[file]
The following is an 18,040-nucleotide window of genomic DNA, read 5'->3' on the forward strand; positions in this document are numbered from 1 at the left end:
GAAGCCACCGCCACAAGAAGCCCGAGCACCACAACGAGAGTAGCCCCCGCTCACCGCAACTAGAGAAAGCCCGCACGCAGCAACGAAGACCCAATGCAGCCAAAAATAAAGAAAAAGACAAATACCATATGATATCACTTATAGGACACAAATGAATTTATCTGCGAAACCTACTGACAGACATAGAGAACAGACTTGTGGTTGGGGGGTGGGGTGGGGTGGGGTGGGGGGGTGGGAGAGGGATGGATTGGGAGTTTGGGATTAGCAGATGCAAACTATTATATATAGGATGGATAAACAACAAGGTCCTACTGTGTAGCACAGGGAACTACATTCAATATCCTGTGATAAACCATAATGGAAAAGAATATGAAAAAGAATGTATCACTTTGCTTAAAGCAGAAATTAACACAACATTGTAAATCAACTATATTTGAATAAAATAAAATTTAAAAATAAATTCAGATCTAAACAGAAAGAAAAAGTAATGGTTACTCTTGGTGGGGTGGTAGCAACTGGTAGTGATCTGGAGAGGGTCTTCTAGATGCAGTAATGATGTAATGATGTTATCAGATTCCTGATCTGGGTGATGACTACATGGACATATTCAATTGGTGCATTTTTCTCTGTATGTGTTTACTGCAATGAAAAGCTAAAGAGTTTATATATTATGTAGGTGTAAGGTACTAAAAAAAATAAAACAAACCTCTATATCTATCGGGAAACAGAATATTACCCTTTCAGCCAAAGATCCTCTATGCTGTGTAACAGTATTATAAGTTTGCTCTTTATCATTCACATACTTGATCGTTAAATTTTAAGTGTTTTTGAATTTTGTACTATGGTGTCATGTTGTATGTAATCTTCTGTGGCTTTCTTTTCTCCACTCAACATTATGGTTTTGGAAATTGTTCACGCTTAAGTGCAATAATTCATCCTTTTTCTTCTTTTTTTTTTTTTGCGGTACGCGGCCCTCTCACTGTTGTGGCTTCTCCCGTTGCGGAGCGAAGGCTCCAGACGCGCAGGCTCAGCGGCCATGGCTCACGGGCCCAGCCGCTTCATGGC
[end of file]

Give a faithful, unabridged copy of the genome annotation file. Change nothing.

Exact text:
The following is an 18,040-nucleotide window of genomic DNA, read 5'->3' on the forward strand; positions in this document are numbered from 1 at the left end:
GAAGCCACCGCCACAAGAAGCCCGAGCACCACAACGAGAGTAGCCCCCGCTCACCGCAACTAGAGAAAGCCCGCACGCAGCAACGAAGACCCAATGCAGCCAAAAATAAAGAAAAAGACAAATACCATATGATATCACTTATAGGACACAAATGAATTTATCTGCGAAACCTACTGACAGACATAGAGAACAGACTTGTGGTTGGGGGGTGGGGTGGGGTGGGGTGGGGGGGTGGGAGAGGGATGGATTGGGAGTTTGGGATTAGCAGATGCAAACTATTATATATAGGATGGATAAACAACAAGGTCCTACTGTGTAGCACAGGGAACTACATTCAATATCCTGTGATAAACCATAATGGAAAAGAATATGAAAAAGAATGTATCACTTTGCTTAAAGCAGAAATTAACACAACATTGTAAATCAACTATATTTGAATAAAATAAAATTTAAAAATAAATTCAGATCTAAACAGAAAGAAAAAGTAATGGTTACTCTTGGTGGGGTGGTAGCAACTGGTAGTGATCTGGAGAGGGTCTTCTAGATGCAGTAATGATGTAATGATGTTATCAGATTCCTGATCTGGGTGATGACTACATGGACATATTCAATTGGTGCATTTTTCTCTGTATGTGTTTACTGCAATGAAAAGCTAAAGAGTTTATATATTATGTAGGTGTAAGGTACTAAAAAAAATAAAACAAACCTCTATATCTATCGGGAAACAGAATATTACCCTTTCAGCCAAAGATCCTCTATGCTGTGTAACAGTATTATAAGTTTGCTCTTTATCATTCACATACTTGATCGTTAAATTTTAAGTGTTTTTGAATTTTGTACTATGGTGTCATGTTGTATGTAATCTTCTGTGGCTTTCTTTTCTCCACTCAACATTATGGTTTTGGAAATTGTTCACGCTTAAGTGCAATAATTCATCCTTTTTCTTCTTTTTTTTTTTTTGCGGTACGCGGCCCTCTCACTGTTGTGGCTTCTCCCGTTGCGGAGCGAAGGCTCCAGACGCGCAGGCTCAGCGGCCATGGCTCACGGGCCCAGCCGCTTCATGGC